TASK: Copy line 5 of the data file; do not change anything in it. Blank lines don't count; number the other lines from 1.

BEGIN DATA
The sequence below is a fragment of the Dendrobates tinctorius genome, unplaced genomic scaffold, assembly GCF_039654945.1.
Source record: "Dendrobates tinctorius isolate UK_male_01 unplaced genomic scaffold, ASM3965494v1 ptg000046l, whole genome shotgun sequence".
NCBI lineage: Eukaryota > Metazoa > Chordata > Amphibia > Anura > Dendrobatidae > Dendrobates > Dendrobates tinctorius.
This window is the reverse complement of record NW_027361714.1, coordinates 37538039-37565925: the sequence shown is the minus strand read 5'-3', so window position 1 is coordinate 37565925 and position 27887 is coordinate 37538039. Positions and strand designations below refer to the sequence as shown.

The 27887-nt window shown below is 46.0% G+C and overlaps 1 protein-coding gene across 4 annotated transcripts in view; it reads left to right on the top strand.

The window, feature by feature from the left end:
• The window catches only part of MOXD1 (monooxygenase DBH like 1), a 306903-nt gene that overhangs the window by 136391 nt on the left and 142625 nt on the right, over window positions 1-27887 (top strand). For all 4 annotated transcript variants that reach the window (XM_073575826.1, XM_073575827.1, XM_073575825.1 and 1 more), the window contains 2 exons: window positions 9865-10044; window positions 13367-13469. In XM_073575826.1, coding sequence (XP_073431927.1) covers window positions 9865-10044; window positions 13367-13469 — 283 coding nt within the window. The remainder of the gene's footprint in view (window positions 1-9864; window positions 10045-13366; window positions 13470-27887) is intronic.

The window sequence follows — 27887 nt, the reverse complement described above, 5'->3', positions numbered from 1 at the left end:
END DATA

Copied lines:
The 27887-nt window shown below is 46.0% G+C and overlaps 1 protein-coding gene across 4 annotated transcripts in view; it reads left to right on the top strand.